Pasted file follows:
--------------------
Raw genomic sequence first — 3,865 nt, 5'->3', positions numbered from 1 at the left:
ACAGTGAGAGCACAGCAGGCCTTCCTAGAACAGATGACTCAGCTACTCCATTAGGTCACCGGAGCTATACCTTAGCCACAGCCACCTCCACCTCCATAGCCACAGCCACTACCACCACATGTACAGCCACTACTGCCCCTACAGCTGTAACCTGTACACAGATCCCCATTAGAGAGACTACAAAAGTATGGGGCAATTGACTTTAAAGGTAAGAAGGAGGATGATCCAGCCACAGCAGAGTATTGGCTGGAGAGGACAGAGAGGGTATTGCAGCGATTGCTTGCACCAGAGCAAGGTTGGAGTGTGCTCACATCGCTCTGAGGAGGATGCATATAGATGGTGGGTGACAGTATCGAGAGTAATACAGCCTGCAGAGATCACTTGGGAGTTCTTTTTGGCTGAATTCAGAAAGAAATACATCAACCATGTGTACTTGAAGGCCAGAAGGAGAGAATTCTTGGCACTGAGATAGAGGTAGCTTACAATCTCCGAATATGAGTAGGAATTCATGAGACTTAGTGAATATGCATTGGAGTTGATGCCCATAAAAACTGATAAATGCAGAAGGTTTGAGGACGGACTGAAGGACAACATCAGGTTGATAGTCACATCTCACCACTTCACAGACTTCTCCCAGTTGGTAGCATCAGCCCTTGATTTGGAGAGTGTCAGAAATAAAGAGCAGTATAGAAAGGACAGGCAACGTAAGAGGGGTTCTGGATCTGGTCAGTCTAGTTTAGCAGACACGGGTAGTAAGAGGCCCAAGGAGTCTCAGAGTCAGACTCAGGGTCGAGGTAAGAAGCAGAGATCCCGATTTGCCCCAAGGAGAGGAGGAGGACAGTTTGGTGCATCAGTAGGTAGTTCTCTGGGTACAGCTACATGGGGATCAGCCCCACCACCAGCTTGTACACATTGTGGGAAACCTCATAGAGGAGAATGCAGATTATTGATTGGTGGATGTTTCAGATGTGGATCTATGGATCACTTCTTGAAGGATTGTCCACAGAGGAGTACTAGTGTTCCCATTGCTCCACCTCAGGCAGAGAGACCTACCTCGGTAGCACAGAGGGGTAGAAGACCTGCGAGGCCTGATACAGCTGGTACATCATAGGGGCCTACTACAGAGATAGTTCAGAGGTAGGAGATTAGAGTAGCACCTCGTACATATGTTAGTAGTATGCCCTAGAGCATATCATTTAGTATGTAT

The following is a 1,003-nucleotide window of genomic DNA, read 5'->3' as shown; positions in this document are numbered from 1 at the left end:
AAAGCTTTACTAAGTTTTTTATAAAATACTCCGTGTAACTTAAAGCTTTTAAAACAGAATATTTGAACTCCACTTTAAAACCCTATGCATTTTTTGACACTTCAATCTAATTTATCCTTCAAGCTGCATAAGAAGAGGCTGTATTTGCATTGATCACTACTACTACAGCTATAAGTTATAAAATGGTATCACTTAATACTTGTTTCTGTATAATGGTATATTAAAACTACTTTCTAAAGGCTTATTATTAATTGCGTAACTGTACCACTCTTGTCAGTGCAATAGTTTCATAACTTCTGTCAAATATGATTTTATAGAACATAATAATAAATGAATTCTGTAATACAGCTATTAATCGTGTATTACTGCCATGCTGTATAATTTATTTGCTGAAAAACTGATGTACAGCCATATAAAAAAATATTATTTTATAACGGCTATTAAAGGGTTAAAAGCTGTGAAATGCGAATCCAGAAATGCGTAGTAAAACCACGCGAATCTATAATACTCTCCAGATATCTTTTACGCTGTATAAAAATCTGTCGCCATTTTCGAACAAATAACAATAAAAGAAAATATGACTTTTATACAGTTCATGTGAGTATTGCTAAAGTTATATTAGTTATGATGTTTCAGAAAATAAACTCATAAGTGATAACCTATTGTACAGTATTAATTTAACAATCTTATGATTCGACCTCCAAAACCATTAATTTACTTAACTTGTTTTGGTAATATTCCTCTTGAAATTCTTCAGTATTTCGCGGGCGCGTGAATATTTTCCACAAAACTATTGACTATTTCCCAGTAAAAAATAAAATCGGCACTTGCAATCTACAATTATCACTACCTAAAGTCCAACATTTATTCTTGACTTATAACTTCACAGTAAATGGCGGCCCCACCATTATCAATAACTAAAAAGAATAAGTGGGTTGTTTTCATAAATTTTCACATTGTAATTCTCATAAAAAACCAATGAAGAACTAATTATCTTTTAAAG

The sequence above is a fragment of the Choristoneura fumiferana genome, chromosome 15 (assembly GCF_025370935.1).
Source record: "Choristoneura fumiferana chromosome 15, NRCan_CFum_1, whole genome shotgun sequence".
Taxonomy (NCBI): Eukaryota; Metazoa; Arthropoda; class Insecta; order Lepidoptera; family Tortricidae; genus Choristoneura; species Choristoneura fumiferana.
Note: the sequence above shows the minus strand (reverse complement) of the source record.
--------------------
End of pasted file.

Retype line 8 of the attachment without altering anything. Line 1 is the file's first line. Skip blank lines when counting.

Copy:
Note: the sequence above shows the minus strand (reverse complement) of the source record.